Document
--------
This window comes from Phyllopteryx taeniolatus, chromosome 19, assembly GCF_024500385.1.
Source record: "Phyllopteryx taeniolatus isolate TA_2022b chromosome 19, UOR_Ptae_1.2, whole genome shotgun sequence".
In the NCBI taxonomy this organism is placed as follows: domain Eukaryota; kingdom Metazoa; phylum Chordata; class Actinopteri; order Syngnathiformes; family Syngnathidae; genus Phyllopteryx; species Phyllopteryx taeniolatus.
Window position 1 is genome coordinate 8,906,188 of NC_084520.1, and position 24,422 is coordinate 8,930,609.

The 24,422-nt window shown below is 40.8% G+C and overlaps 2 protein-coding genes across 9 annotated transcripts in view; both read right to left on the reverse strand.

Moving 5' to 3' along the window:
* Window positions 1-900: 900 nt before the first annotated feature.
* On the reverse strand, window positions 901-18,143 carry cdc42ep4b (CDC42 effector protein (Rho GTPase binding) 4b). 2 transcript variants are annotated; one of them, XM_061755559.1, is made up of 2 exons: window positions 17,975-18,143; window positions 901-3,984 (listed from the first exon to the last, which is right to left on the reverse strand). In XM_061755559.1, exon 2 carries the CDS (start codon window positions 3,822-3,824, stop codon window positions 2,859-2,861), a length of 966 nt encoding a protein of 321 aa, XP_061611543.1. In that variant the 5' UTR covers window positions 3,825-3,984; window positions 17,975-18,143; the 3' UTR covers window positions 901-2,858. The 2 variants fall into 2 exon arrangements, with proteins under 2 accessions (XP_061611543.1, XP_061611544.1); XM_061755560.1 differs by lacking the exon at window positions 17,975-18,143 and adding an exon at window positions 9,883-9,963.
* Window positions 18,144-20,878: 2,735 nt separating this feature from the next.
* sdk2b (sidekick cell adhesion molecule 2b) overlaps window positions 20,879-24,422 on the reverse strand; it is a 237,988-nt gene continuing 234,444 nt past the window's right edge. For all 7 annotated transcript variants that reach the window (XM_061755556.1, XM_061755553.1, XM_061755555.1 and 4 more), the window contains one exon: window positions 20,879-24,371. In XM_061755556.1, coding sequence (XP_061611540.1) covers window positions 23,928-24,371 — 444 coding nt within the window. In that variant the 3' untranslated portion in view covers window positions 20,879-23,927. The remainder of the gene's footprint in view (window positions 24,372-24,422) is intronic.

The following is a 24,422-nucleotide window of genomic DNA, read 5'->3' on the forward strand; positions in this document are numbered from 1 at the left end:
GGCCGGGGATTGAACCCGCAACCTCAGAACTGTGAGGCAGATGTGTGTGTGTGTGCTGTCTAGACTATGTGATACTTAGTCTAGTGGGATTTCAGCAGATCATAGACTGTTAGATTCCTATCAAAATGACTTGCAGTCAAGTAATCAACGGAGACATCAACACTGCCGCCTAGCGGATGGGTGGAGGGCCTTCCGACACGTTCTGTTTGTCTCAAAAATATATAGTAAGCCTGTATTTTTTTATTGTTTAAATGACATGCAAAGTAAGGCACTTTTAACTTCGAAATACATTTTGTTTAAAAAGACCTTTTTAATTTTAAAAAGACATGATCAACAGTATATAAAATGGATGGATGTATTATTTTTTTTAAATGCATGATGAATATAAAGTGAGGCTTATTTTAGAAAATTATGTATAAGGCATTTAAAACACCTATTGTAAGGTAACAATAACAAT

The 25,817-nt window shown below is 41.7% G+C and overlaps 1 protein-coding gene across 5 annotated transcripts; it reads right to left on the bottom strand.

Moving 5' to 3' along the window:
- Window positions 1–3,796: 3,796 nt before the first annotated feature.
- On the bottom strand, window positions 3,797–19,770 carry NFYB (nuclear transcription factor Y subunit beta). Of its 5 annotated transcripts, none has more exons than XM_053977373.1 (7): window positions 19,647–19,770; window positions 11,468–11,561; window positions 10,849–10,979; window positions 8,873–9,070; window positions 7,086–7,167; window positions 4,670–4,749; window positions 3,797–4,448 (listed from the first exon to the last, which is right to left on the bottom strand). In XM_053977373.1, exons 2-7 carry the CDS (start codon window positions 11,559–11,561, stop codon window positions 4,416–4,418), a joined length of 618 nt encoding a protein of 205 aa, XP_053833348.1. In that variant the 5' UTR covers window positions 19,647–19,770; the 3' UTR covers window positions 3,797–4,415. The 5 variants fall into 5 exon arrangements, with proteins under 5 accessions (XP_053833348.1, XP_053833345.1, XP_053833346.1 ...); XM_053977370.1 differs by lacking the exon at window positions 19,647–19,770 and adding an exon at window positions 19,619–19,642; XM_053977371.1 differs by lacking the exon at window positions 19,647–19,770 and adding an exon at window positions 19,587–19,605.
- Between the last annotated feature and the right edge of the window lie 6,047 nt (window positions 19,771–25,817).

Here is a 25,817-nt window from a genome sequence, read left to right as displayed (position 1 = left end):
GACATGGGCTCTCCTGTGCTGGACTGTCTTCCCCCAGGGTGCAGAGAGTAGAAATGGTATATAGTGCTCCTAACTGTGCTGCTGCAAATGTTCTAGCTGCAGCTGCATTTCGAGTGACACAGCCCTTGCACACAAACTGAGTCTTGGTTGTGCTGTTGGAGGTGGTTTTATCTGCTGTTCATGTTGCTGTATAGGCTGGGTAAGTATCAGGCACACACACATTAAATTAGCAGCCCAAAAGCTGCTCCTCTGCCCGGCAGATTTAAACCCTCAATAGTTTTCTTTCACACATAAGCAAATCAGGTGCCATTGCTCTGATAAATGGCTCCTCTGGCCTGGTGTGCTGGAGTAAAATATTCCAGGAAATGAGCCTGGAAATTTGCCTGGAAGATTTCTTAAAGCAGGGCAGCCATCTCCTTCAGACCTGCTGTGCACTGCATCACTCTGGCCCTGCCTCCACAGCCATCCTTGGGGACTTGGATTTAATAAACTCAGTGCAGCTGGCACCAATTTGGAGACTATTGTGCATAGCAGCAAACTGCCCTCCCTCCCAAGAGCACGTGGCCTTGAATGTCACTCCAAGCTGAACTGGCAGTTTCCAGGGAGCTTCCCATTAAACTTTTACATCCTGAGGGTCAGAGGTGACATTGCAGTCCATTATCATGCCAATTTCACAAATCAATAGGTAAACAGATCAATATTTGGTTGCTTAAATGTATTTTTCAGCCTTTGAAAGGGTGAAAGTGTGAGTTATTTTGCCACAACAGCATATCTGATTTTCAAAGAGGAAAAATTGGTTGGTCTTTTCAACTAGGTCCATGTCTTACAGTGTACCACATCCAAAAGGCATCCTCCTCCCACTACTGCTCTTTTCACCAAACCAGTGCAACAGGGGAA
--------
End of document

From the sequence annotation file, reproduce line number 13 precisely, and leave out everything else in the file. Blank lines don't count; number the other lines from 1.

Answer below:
The 25,817-nt window shown below is 41.7% G+C and overlaps 1 protein-coding gene across 5 annotated transcripts; it reads right to left on the bottom strand.